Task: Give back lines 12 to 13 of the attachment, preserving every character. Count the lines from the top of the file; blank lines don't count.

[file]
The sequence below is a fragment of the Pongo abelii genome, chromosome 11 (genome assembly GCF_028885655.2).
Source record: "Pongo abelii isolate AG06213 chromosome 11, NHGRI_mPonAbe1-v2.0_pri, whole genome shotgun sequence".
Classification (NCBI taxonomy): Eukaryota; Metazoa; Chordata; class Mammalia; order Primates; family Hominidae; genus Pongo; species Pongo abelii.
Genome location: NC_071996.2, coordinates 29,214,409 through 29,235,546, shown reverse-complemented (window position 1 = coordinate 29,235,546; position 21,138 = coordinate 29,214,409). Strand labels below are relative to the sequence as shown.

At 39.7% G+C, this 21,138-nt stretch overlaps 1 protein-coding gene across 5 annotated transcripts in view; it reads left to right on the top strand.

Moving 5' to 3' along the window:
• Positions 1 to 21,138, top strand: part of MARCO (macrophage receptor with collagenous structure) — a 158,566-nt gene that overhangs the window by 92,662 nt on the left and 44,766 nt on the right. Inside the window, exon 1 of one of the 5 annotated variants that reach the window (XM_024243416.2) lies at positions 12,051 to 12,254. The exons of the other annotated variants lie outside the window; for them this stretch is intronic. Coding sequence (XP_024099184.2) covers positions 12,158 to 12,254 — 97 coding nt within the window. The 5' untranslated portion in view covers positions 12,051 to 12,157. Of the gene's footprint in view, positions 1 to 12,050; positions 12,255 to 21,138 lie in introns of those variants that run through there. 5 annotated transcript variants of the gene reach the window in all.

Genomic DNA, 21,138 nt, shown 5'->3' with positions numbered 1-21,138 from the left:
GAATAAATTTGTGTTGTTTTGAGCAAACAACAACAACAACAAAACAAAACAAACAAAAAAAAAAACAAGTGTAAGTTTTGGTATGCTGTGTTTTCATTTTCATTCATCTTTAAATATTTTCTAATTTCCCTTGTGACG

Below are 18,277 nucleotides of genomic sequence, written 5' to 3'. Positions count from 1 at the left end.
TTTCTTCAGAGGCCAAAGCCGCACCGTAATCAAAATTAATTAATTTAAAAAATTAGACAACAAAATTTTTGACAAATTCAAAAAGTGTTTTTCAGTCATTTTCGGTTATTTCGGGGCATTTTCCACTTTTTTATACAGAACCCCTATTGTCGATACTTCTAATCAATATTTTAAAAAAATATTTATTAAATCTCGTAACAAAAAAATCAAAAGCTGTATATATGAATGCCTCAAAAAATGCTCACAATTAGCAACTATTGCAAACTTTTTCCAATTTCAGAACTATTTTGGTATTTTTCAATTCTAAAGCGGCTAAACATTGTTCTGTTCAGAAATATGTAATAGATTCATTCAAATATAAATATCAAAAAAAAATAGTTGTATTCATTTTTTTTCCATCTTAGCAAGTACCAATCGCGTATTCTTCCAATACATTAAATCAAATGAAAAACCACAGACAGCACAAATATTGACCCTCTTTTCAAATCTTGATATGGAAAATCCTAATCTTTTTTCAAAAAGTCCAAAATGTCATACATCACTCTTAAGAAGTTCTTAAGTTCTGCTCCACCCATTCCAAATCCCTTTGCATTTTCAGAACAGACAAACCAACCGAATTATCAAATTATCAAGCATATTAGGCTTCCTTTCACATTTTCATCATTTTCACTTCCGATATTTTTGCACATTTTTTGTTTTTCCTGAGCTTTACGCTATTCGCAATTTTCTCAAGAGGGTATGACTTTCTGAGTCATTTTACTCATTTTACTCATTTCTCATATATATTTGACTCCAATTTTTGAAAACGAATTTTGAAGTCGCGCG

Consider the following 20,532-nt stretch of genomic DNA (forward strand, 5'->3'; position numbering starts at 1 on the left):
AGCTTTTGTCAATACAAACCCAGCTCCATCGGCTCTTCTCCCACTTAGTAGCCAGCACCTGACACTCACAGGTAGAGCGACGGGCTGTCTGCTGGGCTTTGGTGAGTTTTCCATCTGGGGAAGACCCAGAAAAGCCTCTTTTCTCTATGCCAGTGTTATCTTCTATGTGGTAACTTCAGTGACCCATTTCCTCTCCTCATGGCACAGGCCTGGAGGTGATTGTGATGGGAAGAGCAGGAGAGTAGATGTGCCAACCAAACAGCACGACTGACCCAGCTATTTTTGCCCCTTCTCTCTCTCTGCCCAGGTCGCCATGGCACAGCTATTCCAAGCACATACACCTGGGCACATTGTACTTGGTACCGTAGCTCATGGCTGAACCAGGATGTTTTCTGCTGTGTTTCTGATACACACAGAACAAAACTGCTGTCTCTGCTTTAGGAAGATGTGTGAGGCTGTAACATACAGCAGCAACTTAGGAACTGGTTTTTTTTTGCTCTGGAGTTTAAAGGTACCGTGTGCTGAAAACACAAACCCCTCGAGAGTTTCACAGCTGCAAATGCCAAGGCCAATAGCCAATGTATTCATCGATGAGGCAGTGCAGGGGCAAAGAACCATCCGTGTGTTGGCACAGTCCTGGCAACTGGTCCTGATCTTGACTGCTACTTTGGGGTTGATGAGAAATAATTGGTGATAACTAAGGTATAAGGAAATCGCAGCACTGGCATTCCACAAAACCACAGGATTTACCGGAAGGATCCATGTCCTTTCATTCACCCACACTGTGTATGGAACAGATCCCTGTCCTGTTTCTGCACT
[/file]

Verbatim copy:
Consider the following 20,532-nt stretch of genomic DNA (forward strand, 5'->3'; position numbering starts at 1 on the left):
AGCTTTTGTCAATACAAACCCAGCTCCATCGGCTCTTCTCCCACTTAGTAGCCAGCACCTGACACTCACAGGTAGAGCGACGGGCTGTCTGCTGGGCTTTGGTGAGTTTTCCATCTGGGGAAGACCCAGAAAAGCCTCTTTTCTCTATGCCAGTGTTATCTTCTATGTGGTAACTTCAGTGACCCATTTCCTCTCCTCATGGCACAGGCCTGGAGGTGATTGTGATGGGAAGAGCAGGAGAGTAGATGTGCCAACCAAACAGCACGACTGACCCAGCTATTTTTGCCCCTTCTCTCTCTCTGCCCAGGTCGCCATGGCACAGCTATTCCAAGCACATACACCTGGGCACATTGTACTTGGTACCGTAGCTCATGGCTGAACCAGGATGTTTTCTGCTGTGTTTCTGATACACACAGAACAAAACTGCTGTCTCTGCTTTAGGAAGATGTGTGAGGCTGTAACATACAGCAGCAACTTAGGAACTGGTTTTTTTTTGCTCTGGAGTTTAAAGGTACCGTGTGCTGAAAACACAAACCCCTCGAGAGTTTCACAGCTGCAAATGCCAAGGCCAATAGCCAATGTATTCATCGATGAGGCAGTGCAGGGGCAAAGAACCATCCGTGTGTTGGCACAGTCCTGGCAACTGGTCCTGATCTTGACTGCTACTTTGGGGTTGATGAGAAATAATTGGTGATAACTAAGGTATAAGGAAATCGCAGCACTGGCATTCCACAAAACCACAGGATTTACCGGAAGGATCCATGTCCTTTCATTCACCCACACTGTGTATGGAACAGATCCCTGTCCTGTTTCTGCACT